How do I prevent Incision site infections?
Always keep the incision site clean and dry. This includes keeping it covered with a bandage unless you are cleaning it or working with your doctor to allow it to heal. You should also avoid going to the swimming pool, gym, or other public areas with wet floors.
What is an abscess?
An abscess is a collection of pus that has built up in the skin or other tissues. It can cause redness, swelling, and pain around the site of the incision. Although it can look alarming, it’s not usually serious and can be treated at home. You can help relieve the swelling and pain by soaking in a warm bath several times a day. Let your doctor know right away if you notice an abscess because it can be a sign of an infection that may require antibiotics.
What is dry socket?
Dry socket, also known as alveolar osteitis, occurs when the blood clot supporting your tooth is lost, leaving the bone exposed to the mouth. This can cause pain and is treated by re-implanting the tooth.
What is a fever?
A fever is when your body temperature rises to a level higher than normal. Fevers typically occur due to illness, such as an infection or the common cold. It’s important to speak with your doctor if you’re experiencing a fever because it can affect how your body reacts to anesthesia.
How do I treat a fever?
Your doctor will determine the underlying cause of your fever and prescribe medication to treat it. For minor fevers, you can take over-the-counter medications such as acetaminophen (Tylenol). Be sure to check with your doctor before taking any medication.
What if I have a fever after surgery?
You may have an infection. Let your doctor know immediately and they will perform tests to determine the cause. You may need to stay in the hospital longer or take antibiotics.
Am I allowed to drive?
If you are experiencing pain, you should not be driving because you can’t concentrate on the road. It is also recommended that you do not drive until your doctor says it’s okay. Your doctor may request that you not drive for a specific amount of time after your surgery because certain types of surgery can make you tired. Be sure to ask your doctor when you can expect to wake up from your surgery and drive again.
How long will I be in pain after surgery?
You may experience some pain after surgery, which can be managed with medication prescribed by your doctor. The amount of pain you experience after surgery depends on the type of procedure. If you experience a lot of pain or if the medication isn’t working for you, let your doctor know.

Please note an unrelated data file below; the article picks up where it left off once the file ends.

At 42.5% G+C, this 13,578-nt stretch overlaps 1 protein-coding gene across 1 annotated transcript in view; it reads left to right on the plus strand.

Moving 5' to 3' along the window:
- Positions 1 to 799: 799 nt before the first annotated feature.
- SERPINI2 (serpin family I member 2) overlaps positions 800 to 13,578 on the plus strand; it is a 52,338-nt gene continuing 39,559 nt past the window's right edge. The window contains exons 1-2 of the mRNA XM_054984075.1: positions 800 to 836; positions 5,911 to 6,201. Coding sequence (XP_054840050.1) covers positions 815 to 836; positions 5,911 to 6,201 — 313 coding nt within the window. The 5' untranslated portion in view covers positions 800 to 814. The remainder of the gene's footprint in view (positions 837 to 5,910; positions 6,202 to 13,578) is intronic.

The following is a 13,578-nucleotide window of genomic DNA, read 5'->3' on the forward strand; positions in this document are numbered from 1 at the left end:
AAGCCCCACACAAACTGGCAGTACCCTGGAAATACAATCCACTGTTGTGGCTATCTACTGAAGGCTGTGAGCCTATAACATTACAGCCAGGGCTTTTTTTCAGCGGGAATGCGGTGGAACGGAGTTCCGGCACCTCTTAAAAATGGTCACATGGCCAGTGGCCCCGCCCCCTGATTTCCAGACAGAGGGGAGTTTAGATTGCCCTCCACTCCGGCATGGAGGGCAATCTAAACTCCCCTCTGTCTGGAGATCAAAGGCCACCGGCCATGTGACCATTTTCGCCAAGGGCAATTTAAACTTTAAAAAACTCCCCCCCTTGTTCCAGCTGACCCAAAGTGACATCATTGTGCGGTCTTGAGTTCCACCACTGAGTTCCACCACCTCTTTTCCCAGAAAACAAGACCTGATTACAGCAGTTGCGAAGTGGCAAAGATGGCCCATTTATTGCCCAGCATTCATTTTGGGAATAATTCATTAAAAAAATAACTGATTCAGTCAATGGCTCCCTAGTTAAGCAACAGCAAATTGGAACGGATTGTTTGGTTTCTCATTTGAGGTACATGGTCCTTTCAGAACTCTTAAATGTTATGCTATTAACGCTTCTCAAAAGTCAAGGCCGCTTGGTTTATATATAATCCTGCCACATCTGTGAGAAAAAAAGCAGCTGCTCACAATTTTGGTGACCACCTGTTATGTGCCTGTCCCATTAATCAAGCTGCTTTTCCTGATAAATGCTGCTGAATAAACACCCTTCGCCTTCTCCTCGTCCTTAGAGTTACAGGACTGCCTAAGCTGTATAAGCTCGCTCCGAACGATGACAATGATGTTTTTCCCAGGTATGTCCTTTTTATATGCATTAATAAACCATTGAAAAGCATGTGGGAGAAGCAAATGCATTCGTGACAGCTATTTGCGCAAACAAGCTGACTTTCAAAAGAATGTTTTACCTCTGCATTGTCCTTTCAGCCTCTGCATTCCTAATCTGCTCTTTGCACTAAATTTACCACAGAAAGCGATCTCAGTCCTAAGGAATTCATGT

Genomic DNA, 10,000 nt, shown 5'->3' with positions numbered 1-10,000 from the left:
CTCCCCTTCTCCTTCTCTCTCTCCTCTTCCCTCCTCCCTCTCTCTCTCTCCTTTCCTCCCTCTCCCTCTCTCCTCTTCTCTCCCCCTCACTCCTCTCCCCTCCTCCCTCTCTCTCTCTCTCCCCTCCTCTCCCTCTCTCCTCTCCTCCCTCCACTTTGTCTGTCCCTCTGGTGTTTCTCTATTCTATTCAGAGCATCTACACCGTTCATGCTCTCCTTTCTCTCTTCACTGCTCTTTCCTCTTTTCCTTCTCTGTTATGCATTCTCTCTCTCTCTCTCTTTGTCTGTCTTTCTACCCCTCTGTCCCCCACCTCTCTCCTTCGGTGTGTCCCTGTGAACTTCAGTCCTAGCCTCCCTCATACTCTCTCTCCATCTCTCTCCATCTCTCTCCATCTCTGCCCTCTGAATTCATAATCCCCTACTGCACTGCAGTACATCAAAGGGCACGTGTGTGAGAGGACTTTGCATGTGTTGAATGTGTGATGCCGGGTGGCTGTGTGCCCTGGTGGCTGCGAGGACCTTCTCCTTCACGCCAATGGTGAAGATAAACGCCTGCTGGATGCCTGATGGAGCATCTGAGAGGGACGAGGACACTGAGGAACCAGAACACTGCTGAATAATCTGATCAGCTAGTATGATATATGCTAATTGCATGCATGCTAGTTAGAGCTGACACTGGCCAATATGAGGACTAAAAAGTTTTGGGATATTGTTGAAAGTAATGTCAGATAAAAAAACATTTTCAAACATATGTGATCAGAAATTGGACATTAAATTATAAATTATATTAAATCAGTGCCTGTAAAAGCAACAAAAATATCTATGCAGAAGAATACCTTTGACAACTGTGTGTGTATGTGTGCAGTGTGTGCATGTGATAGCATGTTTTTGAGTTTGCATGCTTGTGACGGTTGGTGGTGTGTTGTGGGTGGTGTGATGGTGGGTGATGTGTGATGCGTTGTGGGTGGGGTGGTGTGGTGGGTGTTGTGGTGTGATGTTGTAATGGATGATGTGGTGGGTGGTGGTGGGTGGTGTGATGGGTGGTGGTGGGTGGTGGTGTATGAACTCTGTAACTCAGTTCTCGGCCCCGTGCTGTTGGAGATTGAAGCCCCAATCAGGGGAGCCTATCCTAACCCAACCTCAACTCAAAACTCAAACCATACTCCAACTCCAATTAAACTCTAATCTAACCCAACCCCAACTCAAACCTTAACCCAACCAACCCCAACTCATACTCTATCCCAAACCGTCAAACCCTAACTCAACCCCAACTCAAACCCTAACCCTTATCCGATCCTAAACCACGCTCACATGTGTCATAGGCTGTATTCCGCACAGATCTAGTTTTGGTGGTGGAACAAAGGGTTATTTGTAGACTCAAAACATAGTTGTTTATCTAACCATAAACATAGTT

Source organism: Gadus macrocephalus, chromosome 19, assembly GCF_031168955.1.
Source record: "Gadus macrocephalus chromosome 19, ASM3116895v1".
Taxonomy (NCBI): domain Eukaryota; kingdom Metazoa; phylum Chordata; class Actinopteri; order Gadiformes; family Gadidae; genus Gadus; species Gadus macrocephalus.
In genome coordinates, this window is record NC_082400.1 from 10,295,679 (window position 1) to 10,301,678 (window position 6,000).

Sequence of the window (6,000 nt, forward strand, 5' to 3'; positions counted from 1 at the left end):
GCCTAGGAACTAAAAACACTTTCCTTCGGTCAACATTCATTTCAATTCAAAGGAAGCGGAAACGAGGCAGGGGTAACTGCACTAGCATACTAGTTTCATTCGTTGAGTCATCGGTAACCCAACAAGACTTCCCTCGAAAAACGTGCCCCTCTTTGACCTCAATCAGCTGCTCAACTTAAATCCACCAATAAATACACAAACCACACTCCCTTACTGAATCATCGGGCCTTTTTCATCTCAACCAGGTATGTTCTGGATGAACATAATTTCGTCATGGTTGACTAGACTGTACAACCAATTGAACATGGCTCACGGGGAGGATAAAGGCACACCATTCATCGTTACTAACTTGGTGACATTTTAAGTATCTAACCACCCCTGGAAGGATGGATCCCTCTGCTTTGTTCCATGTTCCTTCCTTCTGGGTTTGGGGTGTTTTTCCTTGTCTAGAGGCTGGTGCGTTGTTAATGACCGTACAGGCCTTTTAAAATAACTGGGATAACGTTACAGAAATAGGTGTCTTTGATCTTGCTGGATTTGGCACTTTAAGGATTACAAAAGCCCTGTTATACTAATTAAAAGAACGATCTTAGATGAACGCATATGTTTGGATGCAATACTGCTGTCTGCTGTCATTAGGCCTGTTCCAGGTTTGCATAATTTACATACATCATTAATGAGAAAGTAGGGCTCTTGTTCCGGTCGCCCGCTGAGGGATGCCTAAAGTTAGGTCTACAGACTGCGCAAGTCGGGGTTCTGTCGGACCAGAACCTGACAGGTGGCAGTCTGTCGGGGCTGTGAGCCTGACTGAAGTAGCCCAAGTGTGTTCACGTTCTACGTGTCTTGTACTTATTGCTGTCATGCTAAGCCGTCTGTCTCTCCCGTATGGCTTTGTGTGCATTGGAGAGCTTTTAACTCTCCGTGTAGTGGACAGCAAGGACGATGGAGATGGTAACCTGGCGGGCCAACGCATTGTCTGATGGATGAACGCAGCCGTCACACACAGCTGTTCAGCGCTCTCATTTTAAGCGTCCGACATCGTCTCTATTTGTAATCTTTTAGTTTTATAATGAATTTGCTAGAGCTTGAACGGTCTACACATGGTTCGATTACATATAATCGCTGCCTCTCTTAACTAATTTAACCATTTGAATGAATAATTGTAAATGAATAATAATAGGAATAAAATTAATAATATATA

When can I exercise again?
Your doctor will let you know if you need to wait before starting a new exercise routine. In some cases, your doctor may refer you to a cardiologist before resuming an exercise routine. If your doctor gives the okay to resume exercise, start slowly and listen to your body. If you feel any pain during or after exercising, stop and contact your doctor immediately.
Where can I get more information about my surgery?
Your doctor will be able to answer any additional questions you have about your surgery. We also recommend that you talk with a cardiologist before deciding on a surgery to learn about the risks and benefits. You can find a list of cardiologists near you at GetTapped.org.
Are there any support groups I can join?
Support groups can help you connect with others who have experienced what you’re experiencing now. You can find a list of support groups near you at GetTapped.org.
What if I’m not sure which surgery is right for me?
Your cardiologist can help you determine which surgery is best for your situation. The most common surgeries are Valve Replacement and Valve Repair. Your doctor will be able to explain the differences and help you decide which one would be most effective depending on your medical history.
What if I have additional questions about my surgery?
You can contact GetTapped to speak with a nurse 24/7 at 1-844-GET-TAPPED. Your doctor will also be able to answer any questions you have before and after your procedure.
This content was created with information obtained from the American Heart Association, which takes responsibility for its content.heart.org.
Sources & references used in this article:
Association between postoperative fever and atelectasis in pediatric patients by JM Kane, M Friedman, JB Mitchell… – World Journal for …, 2011 – journals.sagepub.com
Blood cultures for assessment of postoperative fever in arthroplasty patients by P Vijaysegaran, SA Coulter, C Coulter… – The Journal of …, 2012 – Elsevier
WHAT DOES POSTOPERATIVE FEVER MEAN? by RA Tessler, AH Harken – Abernathy’s Surgical Secrets E-Book, 2017 – books.google.com
Post-operative fever in orthopaedic surgery: How effective is the ‘fever workup?’ by B Ashley, DA Spiegel, P Cahill… – Journal of …, 2017 – journals.sagepub.com
Should we measure body temperature for patients who have recently undergone surgery? by EP Dellinger – 2005 – academic.oup.com
Late results following esophagomyotomy in children with achalasia by DW Vane, K Cosby, K West, JL Grosfeld – Journal of pediatric surgery, 1988 – Elsevier
Febrile response following megaprosthesis replacement for primary bone sarcoma by W Kim, I Han, SA Lee, HS Cho, HS Kim – Orthopedics, 2013 – healio.com